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Motlow's Fitch sits in with Brock McGuire Band during Smyrna Center concert

September 27, 2013

What do you do when you request a song during an internationally-acclaimed band concert and the band doesn't know the song?

Motlow College faculty member Elizabeth Fitch, an accomplished fiddle and banjo player, sat in with the Brock McGuire Band during a recent acoustic performance by the band at the Motlow College Smyrna Center.
If you're Elizabeth Fitch, assistant professor of biology at the Motlow College Smyrna Center, you grab the fiddle player's fiddle, take a seat with the band and show them how it's done.

Fitch did just that during a recent concert by the world class Brock McGuire Band at the Motlow Smyrna Center. The band, which is known worldwide as one of the top Irish folk music bands, played one show in Smyrna and two shows the following day on the Moore County campus as a part of the continuing program to "internationalize" student's education at Motlow.

The four-member band of master musicians and experienced educators boasts several awards, including the "Traditional Irish Band of the Decade Award" by The Irish American News, "Top of the World Award" by Songlines Magazine and the "Virtuosity in Full Flight Award" from The Irish Times.

"I talked with the band members while they were taking a break and told them I was an old-time musician," said Fitch. "We talked about the similarities between old-time music and Irish music. When the band started playing again, they asked if anyone had a request. I made a request but they didn't know the song. They asked if I would come and play, so we played a couple of tunes together."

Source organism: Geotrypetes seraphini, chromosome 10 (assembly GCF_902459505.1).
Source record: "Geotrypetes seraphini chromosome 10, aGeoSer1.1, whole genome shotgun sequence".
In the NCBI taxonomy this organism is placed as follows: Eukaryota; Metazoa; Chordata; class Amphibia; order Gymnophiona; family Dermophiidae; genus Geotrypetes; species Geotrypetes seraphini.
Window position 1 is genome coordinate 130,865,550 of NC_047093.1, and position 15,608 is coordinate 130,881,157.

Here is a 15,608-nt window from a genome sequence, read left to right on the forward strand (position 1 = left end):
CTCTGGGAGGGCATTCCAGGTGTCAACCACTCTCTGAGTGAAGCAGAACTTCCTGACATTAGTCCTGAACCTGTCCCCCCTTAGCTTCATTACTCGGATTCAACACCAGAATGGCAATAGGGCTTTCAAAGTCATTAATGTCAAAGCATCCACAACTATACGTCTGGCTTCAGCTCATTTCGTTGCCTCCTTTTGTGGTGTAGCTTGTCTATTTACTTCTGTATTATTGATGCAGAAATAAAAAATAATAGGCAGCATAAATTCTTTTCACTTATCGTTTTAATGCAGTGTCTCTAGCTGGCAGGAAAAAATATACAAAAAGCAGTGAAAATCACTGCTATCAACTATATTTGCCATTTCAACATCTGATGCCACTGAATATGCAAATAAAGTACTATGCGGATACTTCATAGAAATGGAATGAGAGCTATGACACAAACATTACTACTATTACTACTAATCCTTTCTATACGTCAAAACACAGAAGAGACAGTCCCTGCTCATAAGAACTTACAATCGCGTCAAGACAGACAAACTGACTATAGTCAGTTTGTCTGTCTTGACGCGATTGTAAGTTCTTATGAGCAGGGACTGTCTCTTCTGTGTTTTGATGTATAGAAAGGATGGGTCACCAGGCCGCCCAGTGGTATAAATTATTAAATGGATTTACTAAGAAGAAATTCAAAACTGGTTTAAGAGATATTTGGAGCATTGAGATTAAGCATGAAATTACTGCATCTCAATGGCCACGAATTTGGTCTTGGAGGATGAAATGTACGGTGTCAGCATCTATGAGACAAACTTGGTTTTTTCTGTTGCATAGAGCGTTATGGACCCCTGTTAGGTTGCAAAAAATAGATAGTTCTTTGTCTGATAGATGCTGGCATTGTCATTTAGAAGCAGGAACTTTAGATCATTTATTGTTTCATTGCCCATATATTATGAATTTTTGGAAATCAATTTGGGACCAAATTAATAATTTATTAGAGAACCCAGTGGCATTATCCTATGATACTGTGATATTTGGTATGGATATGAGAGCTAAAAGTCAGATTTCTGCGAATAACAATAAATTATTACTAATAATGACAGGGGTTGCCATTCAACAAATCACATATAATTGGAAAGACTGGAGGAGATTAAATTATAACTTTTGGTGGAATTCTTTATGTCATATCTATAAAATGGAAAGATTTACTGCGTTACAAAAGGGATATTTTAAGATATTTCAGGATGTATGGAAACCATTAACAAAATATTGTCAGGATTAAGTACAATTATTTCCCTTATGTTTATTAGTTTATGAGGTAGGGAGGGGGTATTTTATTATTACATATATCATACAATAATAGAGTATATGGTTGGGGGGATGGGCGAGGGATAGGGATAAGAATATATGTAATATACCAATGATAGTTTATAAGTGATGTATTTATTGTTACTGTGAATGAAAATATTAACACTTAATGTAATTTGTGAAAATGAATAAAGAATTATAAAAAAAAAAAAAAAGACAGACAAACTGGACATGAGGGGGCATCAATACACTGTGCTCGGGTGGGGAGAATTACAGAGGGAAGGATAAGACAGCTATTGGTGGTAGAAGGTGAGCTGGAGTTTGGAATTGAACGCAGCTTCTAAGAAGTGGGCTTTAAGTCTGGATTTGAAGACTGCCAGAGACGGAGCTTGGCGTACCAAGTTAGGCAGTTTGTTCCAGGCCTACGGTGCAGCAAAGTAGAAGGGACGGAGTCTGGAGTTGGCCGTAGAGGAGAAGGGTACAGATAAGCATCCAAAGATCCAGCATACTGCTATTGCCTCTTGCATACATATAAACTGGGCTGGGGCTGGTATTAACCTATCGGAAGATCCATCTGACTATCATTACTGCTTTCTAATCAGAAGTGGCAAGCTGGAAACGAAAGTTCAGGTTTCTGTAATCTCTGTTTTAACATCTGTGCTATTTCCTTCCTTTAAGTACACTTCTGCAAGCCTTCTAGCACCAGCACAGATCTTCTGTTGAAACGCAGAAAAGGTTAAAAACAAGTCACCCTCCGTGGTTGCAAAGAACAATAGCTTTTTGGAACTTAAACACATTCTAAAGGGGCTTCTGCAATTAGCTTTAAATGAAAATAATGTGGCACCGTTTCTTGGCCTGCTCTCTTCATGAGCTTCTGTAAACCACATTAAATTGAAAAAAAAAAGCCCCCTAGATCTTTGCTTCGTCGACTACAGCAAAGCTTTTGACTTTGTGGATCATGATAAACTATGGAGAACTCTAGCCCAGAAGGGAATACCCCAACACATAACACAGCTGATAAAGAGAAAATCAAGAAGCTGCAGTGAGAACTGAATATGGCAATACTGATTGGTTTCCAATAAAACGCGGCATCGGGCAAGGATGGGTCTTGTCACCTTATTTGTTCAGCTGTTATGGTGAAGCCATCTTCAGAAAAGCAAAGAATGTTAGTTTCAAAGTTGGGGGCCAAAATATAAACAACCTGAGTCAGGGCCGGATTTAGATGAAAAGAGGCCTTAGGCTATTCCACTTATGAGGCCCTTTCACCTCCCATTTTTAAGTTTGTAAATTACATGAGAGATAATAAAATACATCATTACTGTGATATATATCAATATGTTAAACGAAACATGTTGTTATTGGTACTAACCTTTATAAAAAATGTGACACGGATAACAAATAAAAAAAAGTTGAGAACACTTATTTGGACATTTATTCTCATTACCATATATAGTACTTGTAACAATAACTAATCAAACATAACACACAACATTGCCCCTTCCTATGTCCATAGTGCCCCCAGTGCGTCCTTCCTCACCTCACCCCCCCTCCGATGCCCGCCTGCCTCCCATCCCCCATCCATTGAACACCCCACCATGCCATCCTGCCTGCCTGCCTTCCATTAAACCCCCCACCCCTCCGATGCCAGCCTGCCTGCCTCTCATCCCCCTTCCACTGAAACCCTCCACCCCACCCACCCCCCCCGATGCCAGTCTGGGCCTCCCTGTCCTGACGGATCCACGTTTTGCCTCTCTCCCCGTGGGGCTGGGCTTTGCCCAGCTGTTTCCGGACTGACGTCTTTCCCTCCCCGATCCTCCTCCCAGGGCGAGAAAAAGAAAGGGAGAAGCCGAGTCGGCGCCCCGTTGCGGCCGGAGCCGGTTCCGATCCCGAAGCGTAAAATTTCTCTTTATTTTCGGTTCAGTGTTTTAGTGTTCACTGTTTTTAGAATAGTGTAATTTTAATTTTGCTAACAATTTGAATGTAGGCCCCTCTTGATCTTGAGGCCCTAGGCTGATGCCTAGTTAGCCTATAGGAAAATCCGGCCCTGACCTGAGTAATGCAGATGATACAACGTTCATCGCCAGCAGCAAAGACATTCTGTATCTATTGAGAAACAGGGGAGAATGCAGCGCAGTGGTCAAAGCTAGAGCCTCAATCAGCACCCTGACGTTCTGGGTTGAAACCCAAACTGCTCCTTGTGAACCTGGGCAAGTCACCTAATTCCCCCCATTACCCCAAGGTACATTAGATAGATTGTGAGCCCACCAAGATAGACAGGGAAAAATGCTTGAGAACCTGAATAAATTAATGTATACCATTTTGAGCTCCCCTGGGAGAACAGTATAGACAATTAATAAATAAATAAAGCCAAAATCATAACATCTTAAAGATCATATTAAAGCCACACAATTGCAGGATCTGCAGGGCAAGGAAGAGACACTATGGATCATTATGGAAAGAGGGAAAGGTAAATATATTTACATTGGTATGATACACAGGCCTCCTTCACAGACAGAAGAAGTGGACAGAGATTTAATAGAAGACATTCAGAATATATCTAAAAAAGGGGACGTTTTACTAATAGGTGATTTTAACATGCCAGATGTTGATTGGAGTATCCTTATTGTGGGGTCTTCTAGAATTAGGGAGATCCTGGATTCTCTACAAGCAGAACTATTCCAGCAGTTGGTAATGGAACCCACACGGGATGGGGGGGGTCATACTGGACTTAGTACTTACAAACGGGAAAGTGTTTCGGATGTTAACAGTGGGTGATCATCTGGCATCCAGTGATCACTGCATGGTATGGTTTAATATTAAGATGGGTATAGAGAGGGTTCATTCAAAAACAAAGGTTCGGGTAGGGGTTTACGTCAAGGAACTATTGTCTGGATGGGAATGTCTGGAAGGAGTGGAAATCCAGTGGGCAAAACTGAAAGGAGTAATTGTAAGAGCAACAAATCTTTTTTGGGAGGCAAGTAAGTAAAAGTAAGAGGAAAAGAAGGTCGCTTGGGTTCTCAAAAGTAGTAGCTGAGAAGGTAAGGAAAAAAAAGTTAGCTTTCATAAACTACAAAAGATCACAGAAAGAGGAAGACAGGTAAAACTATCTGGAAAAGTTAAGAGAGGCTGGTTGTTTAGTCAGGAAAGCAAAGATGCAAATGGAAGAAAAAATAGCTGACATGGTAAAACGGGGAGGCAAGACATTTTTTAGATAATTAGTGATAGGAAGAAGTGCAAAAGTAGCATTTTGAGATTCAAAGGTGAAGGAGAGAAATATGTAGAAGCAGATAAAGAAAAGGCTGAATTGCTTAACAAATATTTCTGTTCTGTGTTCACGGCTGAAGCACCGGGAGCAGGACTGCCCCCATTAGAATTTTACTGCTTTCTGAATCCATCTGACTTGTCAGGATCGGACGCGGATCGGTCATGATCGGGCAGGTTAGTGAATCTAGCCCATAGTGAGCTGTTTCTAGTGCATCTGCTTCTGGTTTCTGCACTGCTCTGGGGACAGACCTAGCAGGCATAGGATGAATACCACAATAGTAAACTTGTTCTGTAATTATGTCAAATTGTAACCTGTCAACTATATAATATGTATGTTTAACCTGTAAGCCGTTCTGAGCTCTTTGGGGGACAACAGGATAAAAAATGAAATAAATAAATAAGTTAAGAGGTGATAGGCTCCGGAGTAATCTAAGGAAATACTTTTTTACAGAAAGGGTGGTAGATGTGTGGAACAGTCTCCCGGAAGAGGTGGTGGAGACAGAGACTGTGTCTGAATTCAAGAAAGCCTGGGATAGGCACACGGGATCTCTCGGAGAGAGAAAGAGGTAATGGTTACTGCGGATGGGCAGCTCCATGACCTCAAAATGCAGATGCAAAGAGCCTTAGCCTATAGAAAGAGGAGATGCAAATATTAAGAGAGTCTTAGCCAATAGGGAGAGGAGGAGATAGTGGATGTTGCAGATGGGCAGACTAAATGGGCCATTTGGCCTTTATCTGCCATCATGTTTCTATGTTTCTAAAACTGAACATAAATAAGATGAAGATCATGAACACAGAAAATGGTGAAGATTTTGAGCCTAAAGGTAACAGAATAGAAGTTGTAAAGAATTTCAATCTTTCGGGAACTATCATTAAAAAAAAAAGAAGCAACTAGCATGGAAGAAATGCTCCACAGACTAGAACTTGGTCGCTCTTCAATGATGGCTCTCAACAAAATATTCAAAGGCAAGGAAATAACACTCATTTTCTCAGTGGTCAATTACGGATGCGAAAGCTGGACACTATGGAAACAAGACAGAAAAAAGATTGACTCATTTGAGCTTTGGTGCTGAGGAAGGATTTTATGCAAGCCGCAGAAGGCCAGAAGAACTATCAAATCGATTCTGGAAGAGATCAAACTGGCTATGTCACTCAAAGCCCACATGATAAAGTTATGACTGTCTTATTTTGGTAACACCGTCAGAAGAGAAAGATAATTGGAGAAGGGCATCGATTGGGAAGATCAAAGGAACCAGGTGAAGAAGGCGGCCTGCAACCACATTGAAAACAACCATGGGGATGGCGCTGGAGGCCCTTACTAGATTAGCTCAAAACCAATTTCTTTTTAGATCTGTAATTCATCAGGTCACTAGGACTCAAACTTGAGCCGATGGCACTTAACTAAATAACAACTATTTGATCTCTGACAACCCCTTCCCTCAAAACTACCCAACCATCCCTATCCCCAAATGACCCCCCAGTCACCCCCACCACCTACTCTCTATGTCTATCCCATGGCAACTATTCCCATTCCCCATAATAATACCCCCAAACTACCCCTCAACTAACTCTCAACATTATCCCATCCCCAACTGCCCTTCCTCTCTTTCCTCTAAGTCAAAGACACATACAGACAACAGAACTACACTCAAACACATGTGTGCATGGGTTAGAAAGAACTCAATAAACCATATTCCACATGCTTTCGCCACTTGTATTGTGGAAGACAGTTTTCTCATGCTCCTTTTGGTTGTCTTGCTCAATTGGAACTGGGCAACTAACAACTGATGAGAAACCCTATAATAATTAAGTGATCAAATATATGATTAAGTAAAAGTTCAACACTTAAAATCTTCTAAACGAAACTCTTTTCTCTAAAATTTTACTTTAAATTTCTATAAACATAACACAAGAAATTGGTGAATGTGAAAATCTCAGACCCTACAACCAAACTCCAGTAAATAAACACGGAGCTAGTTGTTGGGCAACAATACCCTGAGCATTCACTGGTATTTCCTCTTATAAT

Fitch plays regularly in Nashville and the surrounding area with the East Nashville Serenaders. The Serenaders play square dances, contra dances, and both public and private events. They played last summer at the Frist Center in Nashville when the folk exhibit was revealed.

"I have played some Irish music in the past, but I usually play old-time fiddle tunes that originated in the Appalachian region," continued Fitch. "Paul Brock explained to our students how Irish settlers moved into Appalachia and brought their music with them, which eventually evolved into old-time and bluegrass music."

A crowd of over 220 students, faculty and staff enjoyed the concert in the student lounge area of the new facility at the Smyrna Center. Jeannie Brown, coordinator for international education and study abroad at Motlow, feels the first event in the new Smyrna Center building was a big success.

"Everyone seemed to really enjoy listening to this tremendous band play authentic Irish folk music," said Brown. "The intimate setting and the acoustic presentation combined to create a great atmosphere in Smyrna. Elizabeth joining in for a couple of songs really added flavor for our students."

Brown said one of her goals is to send as many Motlow students abroad as possible but the reality is that most student won't travel beyond their community to she works to bring the world to Motlow students.

"We are part of a three week American tour for the band and feel it is a real feather in our caps to have a band of this caliber at Motlow," said Brown.

The Brock McGuire Band has delighted audiences worldwide with its blend of typically unrelated types of music with traditional historic Celtic style. Its unique style of fusing Celtic music with forms of American bluegrass-country is demonstrated in its latest album, Green Grass Blue Grass (Compass Records, 2011), a collaboration with Grammy Award winning bluegrass musician Ricky Skaggs. The album has been hailed "a masterpiece" by American music critic Bill Margeson.